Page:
Hardly any award recipients were questioned on whether they deserved their wins. The show focused heavily on the past, featuring tribute after tribute to honor The Beach Boys, Tony Bennett, James Brown, Don Cornelius and more. All in all, it was a safe show. With just a few eyebrow-raising performances peppered into the mix, a majority of the evening’s musical sets were rated-G, to say the least.
Unfortunately, it was more than likely due to the recent loss of one of Hollywood’s greatest vocalists, Whitney Houston. The sense of mourning hung heavily in the air.
This year’s host, LL Cool J, tried his best to push past the strong emotions in the room and, after a brief prewritten prayer, insisted that the evening be filled with joy.
THAT IS EXACTLY WHAT THEY DID. Aesthetically favoring Elvis Presley, Bruno Mars kicked off the festivities with a mood-lightening James Brown tribute.
He was followed by Grammy underdog Chris Brown, who was able to deliver two performances during the evening. Brown fell short of viewer expectations with his neon, stair-climbing performance of “Turn Up the Music” and “Beautiful People.” The young crooner took home a Grammy for Best R&B Album.
Next, Jay-Z and Kanye West won the Grammy for Best Rap Performance for “Otis.” Awkwardly enough, neither of the two were present to accept the award.
Rihanna, who was repeatedly praised for her low-cut, red-carpet attire on Twitter, delivered a flash mob-style performance of “We Found Love” along with singing a new collaboration with Cold Play.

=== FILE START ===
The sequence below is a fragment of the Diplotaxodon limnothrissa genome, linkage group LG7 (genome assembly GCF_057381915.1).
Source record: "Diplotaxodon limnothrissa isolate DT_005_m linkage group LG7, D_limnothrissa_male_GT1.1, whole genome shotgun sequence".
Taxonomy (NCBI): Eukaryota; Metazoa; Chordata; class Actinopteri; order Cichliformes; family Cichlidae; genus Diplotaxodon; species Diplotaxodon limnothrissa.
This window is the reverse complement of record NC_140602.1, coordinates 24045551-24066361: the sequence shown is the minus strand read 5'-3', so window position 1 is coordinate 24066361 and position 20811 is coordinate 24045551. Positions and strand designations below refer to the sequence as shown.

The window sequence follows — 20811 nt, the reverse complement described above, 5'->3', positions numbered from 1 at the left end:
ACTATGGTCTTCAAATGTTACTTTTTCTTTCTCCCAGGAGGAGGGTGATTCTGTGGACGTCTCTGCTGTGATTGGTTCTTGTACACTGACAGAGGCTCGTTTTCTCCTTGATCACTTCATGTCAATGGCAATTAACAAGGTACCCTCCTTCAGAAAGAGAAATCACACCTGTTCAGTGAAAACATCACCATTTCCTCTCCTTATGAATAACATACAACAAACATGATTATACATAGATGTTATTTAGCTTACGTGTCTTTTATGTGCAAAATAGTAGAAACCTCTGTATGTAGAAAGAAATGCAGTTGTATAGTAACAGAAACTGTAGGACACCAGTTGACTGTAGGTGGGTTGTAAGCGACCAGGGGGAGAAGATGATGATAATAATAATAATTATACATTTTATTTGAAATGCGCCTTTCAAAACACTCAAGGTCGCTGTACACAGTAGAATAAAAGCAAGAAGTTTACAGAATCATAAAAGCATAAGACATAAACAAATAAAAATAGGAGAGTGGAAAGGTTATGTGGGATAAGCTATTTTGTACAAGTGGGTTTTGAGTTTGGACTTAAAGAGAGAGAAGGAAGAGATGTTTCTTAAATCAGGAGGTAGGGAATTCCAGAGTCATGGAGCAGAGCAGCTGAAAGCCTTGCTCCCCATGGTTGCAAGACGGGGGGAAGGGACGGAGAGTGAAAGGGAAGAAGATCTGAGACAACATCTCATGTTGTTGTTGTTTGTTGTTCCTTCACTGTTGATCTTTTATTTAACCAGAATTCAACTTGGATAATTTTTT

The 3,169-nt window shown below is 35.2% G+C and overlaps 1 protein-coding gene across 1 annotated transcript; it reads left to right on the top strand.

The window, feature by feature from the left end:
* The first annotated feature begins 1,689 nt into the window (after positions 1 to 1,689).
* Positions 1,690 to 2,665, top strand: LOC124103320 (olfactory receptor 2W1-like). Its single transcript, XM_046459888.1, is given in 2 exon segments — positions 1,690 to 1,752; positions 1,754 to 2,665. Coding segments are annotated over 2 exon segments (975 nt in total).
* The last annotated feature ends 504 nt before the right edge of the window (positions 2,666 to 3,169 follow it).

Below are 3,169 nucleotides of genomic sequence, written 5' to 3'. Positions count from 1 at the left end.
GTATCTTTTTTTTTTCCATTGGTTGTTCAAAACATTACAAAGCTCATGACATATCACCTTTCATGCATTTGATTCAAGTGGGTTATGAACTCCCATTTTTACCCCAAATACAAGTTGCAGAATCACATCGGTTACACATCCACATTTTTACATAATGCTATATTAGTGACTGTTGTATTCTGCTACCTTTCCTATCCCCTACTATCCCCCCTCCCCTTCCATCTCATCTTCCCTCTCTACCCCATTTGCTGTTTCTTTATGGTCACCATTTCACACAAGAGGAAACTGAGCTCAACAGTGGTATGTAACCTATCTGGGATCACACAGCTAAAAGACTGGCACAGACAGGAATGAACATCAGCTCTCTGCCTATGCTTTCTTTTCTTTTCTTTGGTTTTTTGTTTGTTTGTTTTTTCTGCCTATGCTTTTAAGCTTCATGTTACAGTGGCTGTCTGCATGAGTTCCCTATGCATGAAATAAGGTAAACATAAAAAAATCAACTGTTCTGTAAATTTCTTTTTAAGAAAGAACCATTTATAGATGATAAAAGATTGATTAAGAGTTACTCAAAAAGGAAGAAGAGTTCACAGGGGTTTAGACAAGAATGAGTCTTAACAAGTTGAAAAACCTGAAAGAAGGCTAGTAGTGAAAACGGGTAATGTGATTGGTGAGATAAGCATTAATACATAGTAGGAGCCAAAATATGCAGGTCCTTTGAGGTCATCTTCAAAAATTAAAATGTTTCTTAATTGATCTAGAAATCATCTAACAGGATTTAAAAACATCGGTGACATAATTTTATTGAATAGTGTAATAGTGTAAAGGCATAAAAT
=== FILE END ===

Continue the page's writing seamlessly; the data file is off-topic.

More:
Taylor Swift delivered a number that some Twitter commentators labeled as a “butter-churning performance.” After singing “Mean” (which helped her receive Grammys for Best Country Solo Performance and Best Country Song), Swift received a standing ovation, at which she was visibly shocked.
Pop singer Katy Perry’s dynamic debut of “Part of Me” included ice sculptures, fire, broken glass, a shiny unitard and blatant stabs at her ex-husband, Russell Brand.
Nicki Minaj delivered an undoubtedly unforgettable performance; however, it’s hard to determine if it falls into the category of “good” or “bad.” While assuming the role of her alter ego “Roman Zolanski,” Minaj released her inner-Broadway performer (and inner possession) with the noticeably Lady Gaga-inspired performance of “The Exorcism of Roman.” The relatively blasphemous display, which was decorated to resemble the sanctuary of a Catholic church, raised many concerns and caused controversy among religious viewers.
ON A POSITIVE NOTE, pop/soul artist Adele took it all home and rightfully so. With a calm disposition, she performed “Rolling in the Deep,” causing an enthusiastic and long-lasting standing ovation.
After a tear-jerking acceptance speech toward the end of the show, Adele humbly accepted and carried home six Grammy awards, including Best Pop Solo Performance, Best Pop Vocal Album, Song of the Year, Best Short Form Music Video, Record of the Year and Best Album of the Year.
The moment that viewers were waiting for, the tribute to Whitney Houston, hit a soft spot in both the audience and the performer. Jennifer Hudson, the sole singer in the dedication, delivered a reverential, borderline gospelish rendition of “I Will Always Love You.”
Visibly shaken, at the end of the song, Hudson tailored the words to say, “Whitney, we love you.” Although viewers initially wanted more from her, Hudson’s play-it-safe performance earned the respect of Grammy attendees and did the fallen legend justice.